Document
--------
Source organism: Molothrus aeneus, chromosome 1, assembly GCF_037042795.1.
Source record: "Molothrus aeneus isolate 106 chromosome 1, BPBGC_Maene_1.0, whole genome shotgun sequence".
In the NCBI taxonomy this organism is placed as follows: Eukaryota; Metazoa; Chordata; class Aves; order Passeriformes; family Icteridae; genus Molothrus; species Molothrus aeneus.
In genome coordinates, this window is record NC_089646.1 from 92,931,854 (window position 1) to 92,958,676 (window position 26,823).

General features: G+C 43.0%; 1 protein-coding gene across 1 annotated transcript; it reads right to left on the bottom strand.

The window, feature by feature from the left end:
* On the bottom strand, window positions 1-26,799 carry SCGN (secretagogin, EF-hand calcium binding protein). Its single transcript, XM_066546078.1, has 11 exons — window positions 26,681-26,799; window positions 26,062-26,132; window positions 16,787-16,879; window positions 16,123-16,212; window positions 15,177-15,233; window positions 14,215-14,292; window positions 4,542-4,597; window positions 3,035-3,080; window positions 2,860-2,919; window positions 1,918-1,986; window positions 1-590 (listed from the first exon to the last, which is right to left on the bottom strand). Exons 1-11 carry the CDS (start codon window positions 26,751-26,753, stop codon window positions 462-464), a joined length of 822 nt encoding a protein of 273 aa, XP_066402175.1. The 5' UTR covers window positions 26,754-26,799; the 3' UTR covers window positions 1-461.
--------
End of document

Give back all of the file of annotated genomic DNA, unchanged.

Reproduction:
Source organism: Molothrus aeneus, chromosome 1, assembly GCF_037042795.1.
Source record: "Molothrus aeneus isolate 106 chromosome 1, BPBGC_Maene_1.0, whole genome shotgun sequence".
In the NCBI taxonomy this organism is placed as follows: Eukaryota; Metazoa; Chordata; class Aves; order Passeriformes; family Icteridae; genus Molothrus; species Molothrus aeneus.
In genome coordinates, this window is record NC_089646.1 from 92,931,854 (window position 1) to 92,958,676 (window position 26,823).

General features: G+C 43.0%; 1 protein-coding gene across 1 annotated transcript; it reads right to left on the bottom strand.

The window, feature by feature from the left end:
* On the bottom strand, window positions 1-26,799 carry SCGN (secretagogin, EF-hand calcium binding protein). Its single transcript, XM_066546078.1, has 11 exons — window positions 26,681-26,799; window positions 26,062-26,132; window positions 16,787-16,879; window positions 16,123-16,212; window positions 15,177-15,233; window positions 14,215-14,292; window positions 4,542-4,597; window positions 3,035-3,080; window positions 2,860-2,919; window positions 1,918-1,986; window positions 1-590 (listed from the first exon to the last, which is right to left on the bottom strand). Exons 1-11 carry the CDS (start codon window positions 26,751-26,753, stop codon window positions 462-464), a joined length of 822 nt encoding a protein of 273 aa, XP_066402175.1. The 5' UTR covers window positions 26,754-26,799; the 3' UTR covers window positions 1-461.